The career literature over the past two decades has been filled with discussion about the complexity of the workplace, with concepts such as serial careers, retraining, midlife career change, early retirement, retrenchment and related uncertainty of employment gaining an important place in writing by theorists, researchers, practitioners and futurists. At the same time, aspects of our interpersonal lives, so important to our career lives, are also undergoing change. The relationship between individuals and their work and family contexts is assuming greater importance.
However, much of our career practice and the theory on which it is based has not been developed for such changing times. Conceptualisations of theory and practice are emerging which are attempting to take into account the increased complexity pf the individual's world. These conceptualisations include an increasing move towards convergence of career theory, and of career theory and career practice. At the same time, there is great pressure on schools and other institutions to prepare individuals more comprehensively for their careers and interpersonal lives.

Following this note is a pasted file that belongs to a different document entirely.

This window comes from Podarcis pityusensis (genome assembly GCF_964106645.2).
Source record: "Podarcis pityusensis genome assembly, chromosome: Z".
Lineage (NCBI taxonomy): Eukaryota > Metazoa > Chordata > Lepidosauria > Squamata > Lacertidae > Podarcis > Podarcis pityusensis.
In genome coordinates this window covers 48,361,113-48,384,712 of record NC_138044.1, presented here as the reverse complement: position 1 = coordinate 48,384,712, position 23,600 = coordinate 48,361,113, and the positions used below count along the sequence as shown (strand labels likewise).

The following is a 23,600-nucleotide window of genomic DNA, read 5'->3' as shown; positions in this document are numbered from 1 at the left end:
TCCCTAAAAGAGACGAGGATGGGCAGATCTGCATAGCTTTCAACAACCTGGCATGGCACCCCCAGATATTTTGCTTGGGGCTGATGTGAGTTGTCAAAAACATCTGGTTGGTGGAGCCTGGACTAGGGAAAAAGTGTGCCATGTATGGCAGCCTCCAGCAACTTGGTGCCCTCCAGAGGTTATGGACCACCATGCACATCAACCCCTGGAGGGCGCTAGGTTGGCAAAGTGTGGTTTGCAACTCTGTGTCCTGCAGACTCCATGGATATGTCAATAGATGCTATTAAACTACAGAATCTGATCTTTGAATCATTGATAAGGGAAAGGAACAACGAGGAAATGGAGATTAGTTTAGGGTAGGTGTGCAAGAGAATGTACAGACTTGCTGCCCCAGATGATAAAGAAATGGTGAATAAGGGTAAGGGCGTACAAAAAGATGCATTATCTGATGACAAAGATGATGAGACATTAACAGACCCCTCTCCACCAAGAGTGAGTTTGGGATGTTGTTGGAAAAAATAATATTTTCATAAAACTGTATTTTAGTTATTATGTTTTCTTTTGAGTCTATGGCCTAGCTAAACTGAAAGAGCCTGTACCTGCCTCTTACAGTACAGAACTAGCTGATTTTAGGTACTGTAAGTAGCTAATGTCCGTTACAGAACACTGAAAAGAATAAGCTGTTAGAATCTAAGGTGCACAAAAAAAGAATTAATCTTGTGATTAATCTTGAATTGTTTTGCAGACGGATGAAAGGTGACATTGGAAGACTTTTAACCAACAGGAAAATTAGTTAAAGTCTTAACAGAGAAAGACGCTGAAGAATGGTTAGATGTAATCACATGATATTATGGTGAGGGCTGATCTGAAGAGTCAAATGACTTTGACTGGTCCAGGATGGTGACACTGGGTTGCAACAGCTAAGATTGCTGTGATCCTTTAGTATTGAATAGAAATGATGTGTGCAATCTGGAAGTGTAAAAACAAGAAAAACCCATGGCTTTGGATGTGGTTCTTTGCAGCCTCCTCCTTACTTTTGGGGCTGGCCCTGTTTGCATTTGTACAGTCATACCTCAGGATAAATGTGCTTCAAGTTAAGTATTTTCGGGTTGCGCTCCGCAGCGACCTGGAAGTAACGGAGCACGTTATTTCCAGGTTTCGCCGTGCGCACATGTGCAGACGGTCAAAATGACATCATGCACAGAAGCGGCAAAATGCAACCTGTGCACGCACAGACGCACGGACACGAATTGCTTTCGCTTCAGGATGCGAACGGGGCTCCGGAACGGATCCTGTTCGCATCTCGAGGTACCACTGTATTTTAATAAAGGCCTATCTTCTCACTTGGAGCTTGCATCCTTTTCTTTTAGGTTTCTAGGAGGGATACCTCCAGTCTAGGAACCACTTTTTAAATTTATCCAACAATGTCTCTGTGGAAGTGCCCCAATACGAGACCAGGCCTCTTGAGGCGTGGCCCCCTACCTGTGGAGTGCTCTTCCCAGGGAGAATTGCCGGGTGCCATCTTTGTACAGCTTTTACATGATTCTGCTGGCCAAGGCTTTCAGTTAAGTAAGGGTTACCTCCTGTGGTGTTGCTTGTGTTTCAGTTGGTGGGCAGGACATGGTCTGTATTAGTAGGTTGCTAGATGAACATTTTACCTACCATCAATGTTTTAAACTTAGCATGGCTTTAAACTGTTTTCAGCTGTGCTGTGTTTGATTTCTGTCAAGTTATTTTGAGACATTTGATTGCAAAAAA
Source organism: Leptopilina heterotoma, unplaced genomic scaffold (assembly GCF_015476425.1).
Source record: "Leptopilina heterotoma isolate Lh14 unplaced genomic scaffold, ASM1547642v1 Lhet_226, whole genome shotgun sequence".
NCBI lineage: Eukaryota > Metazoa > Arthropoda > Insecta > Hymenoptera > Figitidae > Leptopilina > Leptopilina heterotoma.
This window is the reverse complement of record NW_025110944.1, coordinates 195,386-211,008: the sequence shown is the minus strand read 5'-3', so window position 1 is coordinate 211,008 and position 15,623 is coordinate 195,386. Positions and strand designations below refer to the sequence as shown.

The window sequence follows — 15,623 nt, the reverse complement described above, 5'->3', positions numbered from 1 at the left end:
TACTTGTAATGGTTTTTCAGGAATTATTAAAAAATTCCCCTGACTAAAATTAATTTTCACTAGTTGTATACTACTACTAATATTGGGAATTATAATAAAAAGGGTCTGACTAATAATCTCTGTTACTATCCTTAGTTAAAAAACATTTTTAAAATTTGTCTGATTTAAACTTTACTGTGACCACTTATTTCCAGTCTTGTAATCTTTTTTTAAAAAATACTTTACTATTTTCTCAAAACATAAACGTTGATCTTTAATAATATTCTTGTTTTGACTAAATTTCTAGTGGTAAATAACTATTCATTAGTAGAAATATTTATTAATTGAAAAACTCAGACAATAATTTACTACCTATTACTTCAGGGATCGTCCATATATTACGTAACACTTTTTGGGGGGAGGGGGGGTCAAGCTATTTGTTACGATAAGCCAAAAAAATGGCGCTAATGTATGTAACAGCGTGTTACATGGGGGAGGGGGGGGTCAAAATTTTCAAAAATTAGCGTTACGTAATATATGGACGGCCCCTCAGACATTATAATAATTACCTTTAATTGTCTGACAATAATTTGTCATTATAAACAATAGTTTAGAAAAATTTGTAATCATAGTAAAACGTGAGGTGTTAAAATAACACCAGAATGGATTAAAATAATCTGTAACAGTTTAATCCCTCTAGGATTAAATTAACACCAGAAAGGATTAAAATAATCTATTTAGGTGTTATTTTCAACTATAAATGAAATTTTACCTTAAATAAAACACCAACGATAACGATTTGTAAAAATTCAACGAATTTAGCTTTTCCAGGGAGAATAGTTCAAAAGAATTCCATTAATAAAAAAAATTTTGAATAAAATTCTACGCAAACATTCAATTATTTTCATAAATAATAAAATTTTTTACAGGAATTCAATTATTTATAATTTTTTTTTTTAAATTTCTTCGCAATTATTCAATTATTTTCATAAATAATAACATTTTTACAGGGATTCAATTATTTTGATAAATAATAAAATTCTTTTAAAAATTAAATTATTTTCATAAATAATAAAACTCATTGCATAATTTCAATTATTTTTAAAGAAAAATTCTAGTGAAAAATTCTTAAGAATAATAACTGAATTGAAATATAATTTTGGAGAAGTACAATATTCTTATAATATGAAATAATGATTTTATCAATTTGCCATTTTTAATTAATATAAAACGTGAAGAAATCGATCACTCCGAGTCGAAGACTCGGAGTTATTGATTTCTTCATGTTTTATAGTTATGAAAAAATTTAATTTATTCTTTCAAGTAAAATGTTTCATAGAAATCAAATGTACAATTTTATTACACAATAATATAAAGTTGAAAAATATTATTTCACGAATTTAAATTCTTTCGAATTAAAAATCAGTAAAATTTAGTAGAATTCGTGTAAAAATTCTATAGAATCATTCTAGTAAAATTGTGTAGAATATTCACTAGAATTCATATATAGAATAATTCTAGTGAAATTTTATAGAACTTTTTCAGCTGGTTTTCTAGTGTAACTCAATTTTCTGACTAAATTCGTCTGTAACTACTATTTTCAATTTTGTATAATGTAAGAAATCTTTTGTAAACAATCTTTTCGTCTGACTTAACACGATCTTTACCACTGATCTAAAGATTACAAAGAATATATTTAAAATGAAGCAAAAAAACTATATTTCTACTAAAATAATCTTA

In Australia, the report of the Australian Education Council Review Committee, Young People's Participation in Post-compulsory Education and Training (1991), commonly known as the Finn Report, recommended that the profile of career education and career guidance in Australia be raised, and that it be embedded in the learning process throughout the curriculum from preschool through to post-compulsory education and training.
Subsequent documents (Strengthening Career Education in Schools, NBEET, 1991; A National Training Framework for Careers Coordinators, NBEET, 1992) have identified the need for greater attention to quality inservice to support this recommendation, and have proposed that all parties involved in personnel preparation be included. These reports recognise that career development is an ongoing process, and that personnel from industry, commerce and education will require further professional support in this area In response, a new Australian journal, the Australian Journal of Career Development, has been published, and tertiary institutions are establishing new units or courses. The present book is also designed to contribute to the professional development of careers professionals in Australia.
Career Development in Practice, therefore, aims to provide relevant theoretical and professional reading for individuals undergoing further education in career theory and practice, as well as careers practitioners in schools, tertiary institutions and human resource management areas in the public and private sectors. …………………